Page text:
Triumph & Disaster
When I was 10 years old, my mother taught me a poem by Rudyard Kipling entitled ‘If’. The poem states a series of hypotheticals, which together Kipling claims are the attributes of a man. By being a man, Kipling does not mean a burly, masculine figure, rather a wise, learned person capable of handling the circumstances given to him.
Of these circumstances, Kipling indicates several that I believe best describe my high school transcript:
“If you can dream–and not make dreams your master,
If you can think–and not make thoughts your aim;
If you can meet with Triumph and Disaster
And treat those two impostors just the same.”
My grades reflect my experiences with treating my academic triumphs and disasters just the same. I’ve dreamt of going to college one day. I’ve thought of ways of going about getting into college. But I’ve had my academic triumphs and disasters along the way, and I’ve learned over the years to treat them just the same, for the sake of dealing with my circumstances and doing my best I can to succeed in them.
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I would argue my high school was not a good fit for me. While the students are outgoing and friendly, the teachers knowledgeable and helpful, and the guidance office supportive and dedicated, the school’s daily schedule, the county’s academic tracking system and the lower-level class curricula were not ideal for me to learn with. I’m a slow learner and a deep thinker; I am a person who takes information in gradually and likes to delve into subjects at depth. At my high school, the schedule is very fast-paced, as I have to attend seven forty-five minute academic classes each day for five days a week. On this schedule, students must learn quickly, and there is not much time to delve into weightier subjects or explore these subjects at depth. As such, it is difficult for me to understand the material without some depth to further grasp the subject area. Furthermore, the county’s tracking system places higher-performing students in the higher level classes, and given I struggle learning the lower level material with the scheduling in the first place, and as such my performance was not strong enough to put me in higher level classes and therefore made it difficult for me to learn the material in a way which best suits me. Because of this, I have been stuck with learning under the lower-level curriculum in my weaker subjects for years, making it very difficult for me to learn or understand as these courses do not go into as much depth as the higher level classes do and make it difficult for me to understand the material. As you can see, the schedule, tracking system and curriculum made it difficult for me to succeed in high school.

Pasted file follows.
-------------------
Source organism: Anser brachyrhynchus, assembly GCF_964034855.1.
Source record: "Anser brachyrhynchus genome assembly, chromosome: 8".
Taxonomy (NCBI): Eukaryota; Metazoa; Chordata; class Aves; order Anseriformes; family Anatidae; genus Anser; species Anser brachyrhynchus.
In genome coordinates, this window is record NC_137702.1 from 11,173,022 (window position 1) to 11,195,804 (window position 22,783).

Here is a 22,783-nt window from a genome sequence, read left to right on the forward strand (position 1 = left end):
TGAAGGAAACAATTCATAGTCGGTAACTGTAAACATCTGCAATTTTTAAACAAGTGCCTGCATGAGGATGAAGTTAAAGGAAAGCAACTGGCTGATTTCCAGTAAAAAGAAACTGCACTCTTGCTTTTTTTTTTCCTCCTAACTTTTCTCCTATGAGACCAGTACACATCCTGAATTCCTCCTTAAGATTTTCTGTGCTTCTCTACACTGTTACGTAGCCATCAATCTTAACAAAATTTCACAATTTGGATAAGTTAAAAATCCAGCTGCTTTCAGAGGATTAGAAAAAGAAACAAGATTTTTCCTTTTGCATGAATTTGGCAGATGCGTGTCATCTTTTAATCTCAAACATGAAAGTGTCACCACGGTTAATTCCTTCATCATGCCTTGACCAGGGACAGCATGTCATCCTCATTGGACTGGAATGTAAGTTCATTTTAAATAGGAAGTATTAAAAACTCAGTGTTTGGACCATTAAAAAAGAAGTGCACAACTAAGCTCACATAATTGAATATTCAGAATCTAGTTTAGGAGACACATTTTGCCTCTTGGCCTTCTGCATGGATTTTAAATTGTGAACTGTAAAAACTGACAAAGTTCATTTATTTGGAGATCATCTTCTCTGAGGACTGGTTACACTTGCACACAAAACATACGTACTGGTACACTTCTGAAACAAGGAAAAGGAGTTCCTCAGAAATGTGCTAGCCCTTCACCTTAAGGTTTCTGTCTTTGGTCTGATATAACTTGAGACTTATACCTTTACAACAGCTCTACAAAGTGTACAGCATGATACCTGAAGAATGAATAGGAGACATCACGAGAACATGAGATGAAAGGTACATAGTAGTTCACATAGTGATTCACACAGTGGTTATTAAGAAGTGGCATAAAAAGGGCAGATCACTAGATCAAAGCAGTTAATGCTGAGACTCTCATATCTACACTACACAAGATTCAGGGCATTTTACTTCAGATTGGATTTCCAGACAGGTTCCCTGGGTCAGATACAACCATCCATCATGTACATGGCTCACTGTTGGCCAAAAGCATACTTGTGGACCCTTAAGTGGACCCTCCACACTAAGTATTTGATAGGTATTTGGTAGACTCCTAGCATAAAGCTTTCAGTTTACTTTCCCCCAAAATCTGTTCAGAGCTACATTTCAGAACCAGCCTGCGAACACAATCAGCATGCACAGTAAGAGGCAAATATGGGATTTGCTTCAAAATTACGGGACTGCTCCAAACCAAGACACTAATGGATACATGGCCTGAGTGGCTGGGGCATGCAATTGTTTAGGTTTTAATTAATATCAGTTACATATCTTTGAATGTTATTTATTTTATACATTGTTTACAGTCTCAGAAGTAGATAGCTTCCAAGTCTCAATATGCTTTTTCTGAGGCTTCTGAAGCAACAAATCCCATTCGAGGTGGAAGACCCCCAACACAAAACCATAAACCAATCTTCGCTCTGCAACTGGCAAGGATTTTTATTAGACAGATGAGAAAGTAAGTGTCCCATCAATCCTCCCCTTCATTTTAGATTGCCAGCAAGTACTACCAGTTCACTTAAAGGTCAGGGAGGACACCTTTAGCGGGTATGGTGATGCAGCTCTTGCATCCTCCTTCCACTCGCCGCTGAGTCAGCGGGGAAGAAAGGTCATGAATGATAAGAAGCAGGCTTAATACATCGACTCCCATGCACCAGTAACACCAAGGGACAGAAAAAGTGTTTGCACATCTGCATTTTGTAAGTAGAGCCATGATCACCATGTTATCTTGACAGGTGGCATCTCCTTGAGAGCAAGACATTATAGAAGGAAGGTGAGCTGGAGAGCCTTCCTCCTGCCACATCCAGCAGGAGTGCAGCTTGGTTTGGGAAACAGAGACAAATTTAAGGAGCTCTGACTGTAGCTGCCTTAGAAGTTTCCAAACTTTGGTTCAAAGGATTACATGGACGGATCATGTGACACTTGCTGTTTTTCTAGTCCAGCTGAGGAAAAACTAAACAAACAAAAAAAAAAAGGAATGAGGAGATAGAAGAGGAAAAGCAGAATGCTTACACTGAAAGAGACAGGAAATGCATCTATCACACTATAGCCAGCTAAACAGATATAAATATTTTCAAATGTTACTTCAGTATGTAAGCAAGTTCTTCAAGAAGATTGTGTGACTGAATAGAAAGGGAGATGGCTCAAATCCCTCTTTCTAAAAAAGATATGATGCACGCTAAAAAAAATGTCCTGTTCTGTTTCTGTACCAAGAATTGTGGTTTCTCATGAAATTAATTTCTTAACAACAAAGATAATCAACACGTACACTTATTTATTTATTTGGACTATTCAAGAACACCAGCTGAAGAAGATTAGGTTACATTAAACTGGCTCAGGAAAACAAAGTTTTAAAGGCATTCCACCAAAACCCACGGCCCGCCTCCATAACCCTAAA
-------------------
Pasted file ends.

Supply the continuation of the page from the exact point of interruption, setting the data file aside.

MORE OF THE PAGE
Not all of high school has been unsuccessful academically for me. I have achieved in classes I am most gifted in, most notably my Arabic and Chinese language classes. For instance, Arabic is a very difficult language, with many highly irregular verbs and numerous tenses, and is difficult to read, write and speak. Despite this, I have maintained straight A’s in Arabic since my sophomore year (when I started taking it), and continue to succeed today. In language, I have truly triumphed academically.
I have also had my academic disasters. In Algebra 2, I have suffered academically and earned a D’s for each semester. I barely passed the course. In fact, I only passed the course because 60% of my grade was earned by a combination of a 50% effort category and a 10% homework for completion category, and the 40% accuracy-based category I failed in. I did put in the effort, as I only passed because 100% effort constitutes 60% of my grade. I did not earn the grade that I would have liked despite my efforts, though I tried my best and did what I could to maintain the best grade that I could. My academic disasters have kept me persevering.
I believe college will be a very different experience from my high school experience. In college, the schedule incorporates longer classes, and every course is a higher-level course, which would allow for me to explore in depth at the level and the way I learn best in. Because classes can be an hour to an hour and a half, and are interspersed throughout the week, this would allow for me more time to digest information and register what I am learning in the way I learn best. The longer classes and stretched out scheduling better accommodates the way I learn.
Yes, the circumstances in high school were not ideal for me, but that doesn’t exempt me from dealing with them. I still had to work around the less ideal circumstances (and every circumstance has less than ideal aspects to it), though strived to succeed (and did at times) despite this. All the while, despite my academic transcript, I am a wiser person because of the circumstances I have been through, since I’ve learned not to not make dreams my master (and not allowing failure to hold me back from them), not make thoughts my aim (and work with what I’ve been given) and treat my triumphs and disasters just the same (since ultimately, my successes and failures are both imposters, since I can never truly triumph or fail anything completely), and managed because of them to come this close to enrolling at a university.